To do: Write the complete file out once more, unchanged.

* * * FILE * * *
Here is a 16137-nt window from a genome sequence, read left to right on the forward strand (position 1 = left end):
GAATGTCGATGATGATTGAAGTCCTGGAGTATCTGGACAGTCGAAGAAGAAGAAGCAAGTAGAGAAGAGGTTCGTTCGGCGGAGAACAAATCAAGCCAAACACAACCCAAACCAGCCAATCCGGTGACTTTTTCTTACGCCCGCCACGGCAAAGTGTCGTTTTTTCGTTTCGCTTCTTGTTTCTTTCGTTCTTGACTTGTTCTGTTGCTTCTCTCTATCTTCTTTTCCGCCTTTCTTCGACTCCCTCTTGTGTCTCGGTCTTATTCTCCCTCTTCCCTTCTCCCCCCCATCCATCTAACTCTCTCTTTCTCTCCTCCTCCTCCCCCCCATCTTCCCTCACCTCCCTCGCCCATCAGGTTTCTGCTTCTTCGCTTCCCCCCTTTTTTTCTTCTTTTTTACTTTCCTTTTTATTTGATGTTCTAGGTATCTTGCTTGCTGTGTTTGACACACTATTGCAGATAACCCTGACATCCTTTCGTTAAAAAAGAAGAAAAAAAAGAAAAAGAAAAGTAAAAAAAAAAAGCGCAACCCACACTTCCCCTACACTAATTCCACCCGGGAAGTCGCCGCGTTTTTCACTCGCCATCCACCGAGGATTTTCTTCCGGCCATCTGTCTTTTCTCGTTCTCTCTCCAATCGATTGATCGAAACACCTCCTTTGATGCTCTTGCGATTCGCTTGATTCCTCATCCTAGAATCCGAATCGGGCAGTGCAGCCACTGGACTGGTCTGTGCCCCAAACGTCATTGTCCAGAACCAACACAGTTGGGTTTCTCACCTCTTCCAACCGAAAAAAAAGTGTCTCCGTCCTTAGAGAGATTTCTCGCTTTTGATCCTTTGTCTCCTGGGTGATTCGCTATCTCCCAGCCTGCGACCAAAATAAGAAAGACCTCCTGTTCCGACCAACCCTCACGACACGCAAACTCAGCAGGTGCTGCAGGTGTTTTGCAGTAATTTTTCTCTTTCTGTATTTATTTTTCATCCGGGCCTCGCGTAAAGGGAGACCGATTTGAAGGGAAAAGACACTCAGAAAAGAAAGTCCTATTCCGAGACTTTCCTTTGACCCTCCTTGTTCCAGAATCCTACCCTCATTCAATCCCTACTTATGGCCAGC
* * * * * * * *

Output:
Here is a 16137-nt window from a genome sequence, read left to right on the forward strand (position 1 = left end):
GAATGTCGATGATGATTGAAGTCCTGGAGTATCTGGACAGTCGAAGAAGAAGAAGCAAGTAGAGAAGAGGTTCGTTCGGCGGAGAACAAATCAAGCCAAACACAACCCAAACCAGCCAATCCGGTGACTTTTTCTTACGCCCGCCACGGCAAAGTGTCGTTTTTTCGTTTCGCTTCTTGTTTCTTTCGTTCTTGACTTGTTCTGTTGCTTCTCTCTATCTTCTTTTCCGCCTTTCTTCGACTCCCTCTTGTGTCTCGGTCTTATTCTCCCTCTTCCCTTCTCCCCCCCATCCATCTAACTCTCTCTTTCTCTCCTCCTCCTCCCCCCCATCTTCCCTCACCTCCCTCGCCCATCAGGTTTCTGCTTCTTCGCTTCCCCCCTTTTTTTCTTCTTTTTTACTTTCCTTTTTATTTGATGTTCTAGGTATCTTGCTTGCTGTGTTTGACACACTATTGCAGATAACCCTGACATCCTTTCGTTAAAAAAGAAGAAAAAAAAGAAAAAGAAAAGTAAAAAAAAAAAGCGCAACCCACACTTCCCCTACACTAATTCCACCCGGGAAGTCGCCGCGTTTTTCACTCGCCATCCACCGAGGATTTTCTTCCGGCCATCTGTCTTTTCTCGTTCTCTCTCCAATCGATTGATCGAAACACCTCCTTTGATGCTCTTGCGATTCGCTTGATTCCTCATCCTAGAATCCGAATCGGGCAGTGCAGCCACTGGACTGGTCTGTGCCCCAAACGTCATTGTCCAGAACCAACACAGTTGGGTTTCTCACCTCTTCCAACCGAAAAAAAAGTGTCTCCGTCCTTAGAGAGATTTCTCGCTTTTGATCCTTTGTCTCCTGGGTGATTCGCTATCTCCCAGCCTGCGACCAAAATAAGAAAGACCTCCTGTTCCGACCAACCCTCACGACACGCAAACTCAGCAGGTGCTGCAGGTGTTTTGCAGTAATTTTTCTCTTTCTGTATTTATTTTTCATCCGGGCCTCGCGTAAAGGGAGACCGATTTGAAGGGAAAAGACACTCAGAAAAGAAAGTCCTATTCCGAGACTTTCCTTTGACCCTCCTTGTTCCAGAATCCTACCCTCATTCAATCCCTACTTATGGCCAGC